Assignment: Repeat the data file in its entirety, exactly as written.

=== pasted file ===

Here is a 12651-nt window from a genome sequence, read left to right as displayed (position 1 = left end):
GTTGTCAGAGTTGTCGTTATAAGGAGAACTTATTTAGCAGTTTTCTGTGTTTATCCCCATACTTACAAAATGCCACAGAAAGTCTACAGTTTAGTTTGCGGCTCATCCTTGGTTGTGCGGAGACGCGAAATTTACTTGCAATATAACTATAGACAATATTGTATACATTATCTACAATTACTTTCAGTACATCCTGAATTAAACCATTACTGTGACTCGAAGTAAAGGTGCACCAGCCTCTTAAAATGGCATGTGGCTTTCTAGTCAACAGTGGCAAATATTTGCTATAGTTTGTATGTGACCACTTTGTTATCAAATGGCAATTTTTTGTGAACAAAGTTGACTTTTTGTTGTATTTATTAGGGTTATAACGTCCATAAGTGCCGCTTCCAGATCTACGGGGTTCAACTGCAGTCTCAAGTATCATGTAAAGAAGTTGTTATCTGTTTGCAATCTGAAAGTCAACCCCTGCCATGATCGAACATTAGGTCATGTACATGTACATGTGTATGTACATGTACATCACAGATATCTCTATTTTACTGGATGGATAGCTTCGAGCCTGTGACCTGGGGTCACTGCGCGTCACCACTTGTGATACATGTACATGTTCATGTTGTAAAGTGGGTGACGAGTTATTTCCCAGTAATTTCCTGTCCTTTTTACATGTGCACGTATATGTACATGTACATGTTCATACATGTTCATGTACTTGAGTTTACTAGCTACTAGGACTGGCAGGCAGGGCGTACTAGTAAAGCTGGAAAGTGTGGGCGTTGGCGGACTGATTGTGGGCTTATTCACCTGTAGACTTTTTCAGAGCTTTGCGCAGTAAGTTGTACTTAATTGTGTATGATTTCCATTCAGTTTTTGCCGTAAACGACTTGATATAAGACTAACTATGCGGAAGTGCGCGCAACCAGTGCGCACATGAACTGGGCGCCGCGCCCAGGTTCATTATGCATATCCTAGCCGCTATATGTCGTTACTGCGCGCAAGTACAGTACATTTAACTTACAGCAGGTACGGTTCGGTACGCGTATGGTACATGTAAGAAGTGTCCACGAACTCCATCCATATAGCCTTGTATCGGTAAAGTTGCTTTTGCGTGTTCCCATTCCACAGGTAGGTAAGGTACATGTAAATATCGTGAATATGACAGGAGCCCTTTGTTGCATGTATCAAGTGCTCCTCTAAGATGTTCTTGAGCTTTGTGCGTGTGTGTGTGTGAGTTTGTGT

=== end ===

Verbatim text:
Here is a 12651-nt window from a genome sequence, read left to right as displayed (position 1 = left end):
GTTGTCAGAGTTGTCGTTATAAGGAGAACTTATTTAGCAGTTTTCTGTGTTTATCCCCATACTTACAAAATGCCACAGAAAGTCTACAGTTTAGTTTGCGGCTCATCCTTGGTTGTGCGGAGACGCGAAATTTACTTGCAATATAACTATAGACAATATTGTATACATTATCTACAATTACTTTCAGTACATCCTGAATTAAACCATTACTGTGACTCGAAGTAAAGGTGCACCAGCCTCTTAAAATGGCATGTGGCTTTCTAGTCAACAGTGGCAAATATTTGCTATAGTTTGTATGTGACCACTTTGTTATCAAATGGCAATTTTTTGTGAACAAAGTTGACTTTTTGTTGTATTTATTAGGGTTATAACGTCCATAAGTGCCGCTTCCAGATCTACGGGGTTCAACTGCAGTCTCAAGTATCATGTAAAGAAGTTGTTATCTGTTTGCAATCTGAAAGTCAACCCCTGCCATGATCGAACATTAGGTCATGTACATGTACATGTGTATGTACATGTACATCACAGATATCTCTATTTTACTGGATGGATAGCTTCGAGCCTGTGACCTGGGGTCACTGCGCGTCACCACTTGTGATACATGTACATGTTCATGTTGTAAAGTGGGTGACGAGTTATTTCCCAGTAATTTCCTGTCCTTTTTACATGTGCACGTATATGTACATGTACATGTTCATACATGTTCATGTACTTGAGTTTACTAGCTACTAGGACTGGCAGGCAGGGCGTACTAGTAAAGCTGGAAAGTGTGGGCGTTGGCGGACTGATTGTGGGCTTATTCACCTGTAGACTTTTTCAGAGCTTTGCGCAGTAAGTTGTACTTAATTGTGTATGATTTCCATTCAGTTTTTGCCGTAAACGACTTGATATAAGACTAACTATGCGGAAGTGCGCGCAACCAGTGCGCACATGAACTGGGCGCCGCGCCCAGGTTCATTATGCATATCCTAGCCGCTATATGTCGTTACTGCGCGCAAGTACAGTACATTTAACTTACAGCAGGTACGGTTCGGTACGCGTATGGTACATGTAAGAAGTGTCCACGAACTCCATCCATATAGCCTTGTATCGGTAAAGTTGCTTTTGCGTGTTCCCATTCCACAGGTAGGTAAGGTACATGTAAATATCGTGAATATGACAGGAGCCCTTTGTTGCATGTATCAAGTGCTCCTCTAAGATGTTCTTGAGCTTTGTGCGTGTGTGTGTGTGAGTTTGTGT